Robot Looks and Leaps

December 2011
By George I. Seffers, SIGNAL Magazine
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Sandia National Laboratories employees Jon Salton (l) and Steve Buerger put the Urban Hopper through its paces.

Acrobatic vehicle seeks urban combat deployment.

A lightweight robot that can leap more than 20 feet horizontally and vertically could be fielded within a year if funding is made available. By enhancing situational awareness during urban combat operations, the robot has the potential to lower casualties both for civilians and for friendly forces fighting their way through a city environment.

During urban warfare missions, isolated squads engage in close-combat fights, often with high casualty rates and a massive drain on resources. In addition, conditions change rapidly, and maintaining situational awareness is a major challenge. Small robots increasingly play a critical role in city fighting, allowing small units to see over walls, into buildings or beyond any number of obstacles. They can be carried in a backpack, and some can be thrown over walls or on top of buildings. But many share a severe limitation—negotiating obstacles and finding their way back to the user once the mission is complete.

To solve that problem, the new robot, called the Urban Hopper, can leap straight up or straight out. It can hop over walls and back again, up and down stairways and over and beyond any number of obstacles found on city streets. And it can do it as many as 30 times. “It has the ability to drive like any other wheeled or tracked vehicle, but when it needs to negotiate an obstacle, whether it’s stairs or a wall or a platform it has to get over, it can hop over any of those obstacles,” says Jon Salton, distinguished member of the technical staff for Intelligent Systems, Robotics and Cybernetics at Sandia National Laboratories, Albuquerque, New Mexico.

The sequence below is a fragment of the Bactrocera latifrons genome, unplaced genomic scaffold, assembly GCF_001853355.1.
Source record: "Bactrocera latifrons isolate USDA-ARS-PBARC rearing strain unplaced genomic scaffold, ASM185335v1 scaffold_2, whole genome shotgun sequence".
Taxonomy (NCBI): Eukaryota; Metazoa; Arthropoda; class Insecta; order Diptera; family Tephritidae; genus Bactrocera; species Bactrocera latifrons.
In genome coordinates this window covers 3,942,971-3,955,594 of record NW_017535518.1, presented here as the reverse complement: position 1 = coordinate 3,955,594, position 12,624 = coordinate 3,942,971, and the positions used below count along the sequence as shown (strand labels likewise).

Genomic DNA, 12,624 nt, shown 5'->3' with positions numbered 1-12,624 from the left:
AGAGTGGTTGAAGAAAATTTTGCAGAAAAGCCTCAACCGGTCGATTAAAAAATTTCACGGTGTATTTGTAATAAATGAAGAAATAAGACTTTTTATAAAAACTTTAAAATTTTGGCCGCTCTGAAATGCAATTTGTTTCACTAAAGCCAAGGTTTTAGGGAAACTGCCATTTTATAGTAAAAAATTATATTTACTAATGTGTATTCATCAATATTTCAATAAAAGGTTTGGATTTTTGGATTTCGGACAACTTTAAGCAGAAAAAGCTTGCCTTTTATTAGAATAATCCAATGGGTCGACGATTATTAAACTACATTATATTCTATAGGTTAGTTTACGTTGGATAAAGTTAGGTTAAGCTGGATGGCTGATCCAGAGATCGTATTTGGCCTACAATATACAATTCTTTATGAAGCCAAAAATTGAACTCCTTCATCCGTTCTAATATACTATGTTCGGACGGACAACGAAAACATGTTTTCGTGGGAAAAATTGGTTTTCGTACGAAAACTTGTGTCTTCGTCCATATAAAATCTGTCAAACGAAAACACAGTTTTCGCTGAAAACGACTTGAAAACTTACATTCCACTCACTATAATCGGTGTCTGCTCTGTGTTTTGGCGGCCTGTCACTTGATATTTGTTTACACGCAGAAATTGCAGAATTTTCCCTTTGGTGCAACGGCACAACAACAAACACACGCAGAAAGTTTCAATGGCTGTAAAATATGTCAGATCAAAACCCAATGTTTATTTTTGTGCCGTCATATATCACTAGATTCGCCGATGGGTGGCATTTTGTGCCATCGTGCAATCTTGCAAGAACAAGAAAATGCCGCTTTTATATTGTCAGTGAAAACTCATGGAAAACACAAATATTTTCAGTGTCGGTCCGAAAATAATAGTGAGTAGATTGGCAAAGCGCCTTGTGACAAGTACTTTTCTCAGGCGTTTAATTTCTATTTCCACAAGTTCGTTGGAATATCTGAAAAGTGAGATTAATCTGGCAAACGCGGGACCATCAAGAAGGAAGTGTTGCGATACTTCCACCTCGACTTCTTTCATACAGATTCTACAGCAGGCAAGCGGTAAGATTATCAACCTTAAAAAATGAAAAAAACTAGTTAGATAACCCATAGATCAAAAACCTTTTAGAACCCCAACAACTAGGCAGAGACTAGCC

Urban Hopper’s body tilts in different directions while negotiating tough terrain and in preparation for a jump. The tilting provides better aim capability and sets up the vehicle for either a shallow or steep leap. A small, combustion-driven, rotatable piston actuator enables the hopping capability. A commercial canister similar to those used to fire the ammunition in a paintball gun propels the vehicle upward and onward, Salton explains. He declines to give away the secret sauce inside the canisters but reveals that it is a mix of fuel and an oxidizer.

Salton says the vehicle is expected to provide enhanced situational awareness for special operations infantry squads or platoons. The vehicle also could be used for a wide variety of other missions, including local law enforcement, homeland security, search and rescue in challenging terrain and even planetary exploration.

Sandia developed the shoe-box-sized robot as a project sponsored by the Defense Advanced Research Projects Agency (DARPA). Urban Hopper passed the DARPA research and development phase, and in 2009 a contract was awarded to Boston Dynamics, Waltham, Massachusetts. Boston Dynamics has gained a lot of attention for its innovative systems, including BigDog, a quadruped built to maneuver tough terrain; RHex, a small, dog-like system capable of swimming, climbing and slogging through mud; RiSE, a wall-climbing wonder; Petman, a human-shaped robot designed to test equipment; and SquishBot, a chemical, shape-shifting system capable of squeezing through tight spaces. The engineering company began in 1992 as a spin-off from the Massachusetts Institute of Technology, developing robots that maneuver like animals.